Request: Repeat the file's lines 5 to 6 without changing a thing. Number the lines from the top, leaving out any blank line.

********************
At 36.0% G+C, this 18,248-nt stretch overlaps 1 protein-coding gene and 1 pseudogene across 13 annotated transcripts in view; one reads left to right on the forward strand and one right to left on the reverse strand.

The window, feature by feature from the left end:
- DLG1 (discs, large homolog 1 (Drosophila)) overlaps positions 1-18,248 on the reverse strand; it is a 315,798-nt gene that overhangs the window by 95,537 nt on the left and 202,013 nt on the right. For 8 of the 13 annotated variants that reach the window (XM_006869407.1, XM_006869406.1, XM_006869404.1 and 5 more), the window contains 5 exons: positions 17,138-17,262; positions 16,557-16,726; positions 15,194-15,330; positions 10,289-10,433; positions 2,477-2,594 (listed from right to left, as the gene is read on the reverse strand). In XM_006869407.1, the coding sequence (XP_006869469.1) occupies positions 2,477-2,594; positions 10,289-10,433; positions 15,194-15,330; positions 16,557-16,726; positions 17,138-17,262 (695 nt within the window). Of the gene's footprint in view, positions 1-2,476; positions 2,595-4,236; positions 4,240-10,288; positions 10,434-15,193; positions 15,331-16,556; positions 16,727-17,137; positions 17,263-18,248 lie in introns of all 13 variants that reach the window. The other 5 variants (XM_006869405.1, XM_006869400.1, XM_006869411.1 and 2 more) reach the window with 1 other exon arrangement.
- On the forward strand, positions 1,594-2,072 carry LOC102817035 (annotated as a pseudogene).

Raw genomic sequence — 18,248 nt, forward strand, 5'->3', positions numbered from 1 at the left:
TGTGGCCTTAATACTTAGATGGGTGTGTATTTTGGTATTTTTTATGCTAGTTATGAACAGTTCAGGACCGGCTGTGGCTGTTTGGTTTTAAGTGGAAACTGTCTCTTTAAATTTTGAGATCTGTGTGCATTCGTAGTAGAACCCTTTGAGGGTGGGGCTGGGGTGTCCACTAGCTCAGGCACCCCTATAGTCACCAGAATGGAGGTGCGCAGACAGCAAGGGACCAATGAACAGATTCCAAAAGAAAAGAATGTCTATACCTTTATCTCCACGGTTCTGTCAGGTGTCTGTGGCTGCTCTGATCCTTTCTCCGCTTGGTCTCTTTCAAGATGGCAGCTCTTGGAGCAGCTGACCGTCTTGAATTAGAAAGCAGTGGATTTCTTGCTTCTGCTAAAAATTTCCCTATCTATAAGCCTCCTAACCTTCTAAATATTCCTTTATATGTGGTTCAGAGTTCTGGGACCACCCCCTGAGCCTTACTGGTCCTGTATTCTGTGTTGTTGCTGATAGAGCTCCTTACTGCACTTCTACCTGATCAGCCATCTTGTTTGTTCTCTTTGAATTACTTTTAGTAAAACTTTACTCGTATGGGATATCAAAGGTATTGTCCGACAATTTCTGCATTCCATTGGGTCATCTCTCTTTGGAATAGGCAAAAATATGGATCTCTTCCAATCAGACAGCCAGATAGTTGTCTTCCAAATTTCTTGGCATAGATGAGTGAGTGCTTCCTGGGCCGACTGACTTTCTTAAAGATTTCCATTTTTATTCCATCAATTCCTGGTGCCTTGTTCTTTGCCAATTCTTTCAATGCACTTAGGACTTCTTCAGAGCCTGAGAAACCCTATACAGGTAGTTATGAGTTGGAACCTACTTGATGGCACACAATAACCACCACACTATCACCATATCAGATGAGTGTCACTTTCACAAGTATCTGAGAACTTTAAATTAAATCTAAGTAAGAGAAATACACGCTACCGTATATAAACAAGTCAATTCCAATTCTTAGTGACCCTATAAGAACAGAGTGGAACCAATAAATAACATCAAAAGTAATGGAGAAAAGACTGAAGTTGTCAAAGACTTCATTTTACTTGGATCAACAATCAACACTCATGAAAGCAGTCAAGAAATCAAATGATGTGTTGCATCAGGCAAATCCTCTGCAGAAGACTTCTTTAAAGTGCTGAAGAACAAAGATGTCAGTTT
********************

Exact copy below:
Raw genomic sequence — 18,248 nt, forward strand, 5'->3', positions numbered from 1 at the left:
TGTGGCCTTAATACTTAGATGGGTGTGTATTTTGGTATTTTTTATGCTAGTTATGAACAGTTCAGGACCGGCTGTGGCTGTTTGGTTTTAAGTGGAAACTGTCTCTTTAAATTTTGAGATCTGTGTGCATTCGTAGTAGAACCCTTTGAGGGTGGGGCTGGGGTGTCCACTAGCTCAGGCACCCCTATAGTCACCAGAATGGAGGTGCGCAGACAGCAAGGGACCAATGAACAGATTCCAAAAGAAAAGAATGTCTATACCTTTATCTCCACGGTTCTGTCAGGTGTCTGTGGCTGCTCTGATCCTTTCTCCGCTTGGTCTCTTTCAAGATGGCAGCTCTTGGAGCAGCTGACCGTCTTGAATTAGAAAGCAGTGGATTTCTTGCTTCTGCTAAAAATTTCCCTATCTATAAGCCTCCTAACCTTCTAAATATTCCTTTATATGTGGTTCAGAGTTCTGGGACCACCCCCTGAGCCTTACTGGTCCTGTATTCTGTGTTGTTGCTGATAGAGCTCCTTACTGCACTTCTACCTGATCAGCCATCTTGTTTGTTCTCTTTGAATTACTTTTAGTAAAACTTTACTCGTATGGGATATCAAAGGTATTGTCCGACAATTTCTGCATTCCATTGGGTCATCTCTCTTTGGAATAGGCAAAAATATGGATCTCTTCCAATCAGACAGCCAGATAGTTGTCTTCCAAATTTCTTGGCATAGATGAGTGAGTGCTTCCTGGGCCGACTGACTTTCTTAAAGATTTCCATTTTTATTCCATCAATTCCTGGTGCCTTGTTCTTTGCCAATTCTTTCAATGCACTTAGGACTTCTTCAGAGCCTGAGAAACCCTATACAGGTAGTTATGAGTTGGAACCTACTTGATGGCACACAATAACCACCACACTATCACCATATCAGATGAGTGTCACTTTCACAAGTATCTGAGAACTTTAAATTAAATCTAAGTAAGAGAAATACACGCTACCGTATATAAACAAGTCAATTCCAATTCTTAGTGACCCTATAAGAACAGAGTGGAACCAATAAATAACATCAAAAGTAATGGAGAAAAGACTGAAGTTGTCAAAGACTTCATTTTACTTGGATCAACAATCAACACTCATGAAAGCAGTCAAGAAATCAAATGATGTGTTGCATCAGGCAAATCCTCTGCAGAAGACTTCTTTAAAGTGCTGAAGAACAAAGATGTCAGTTT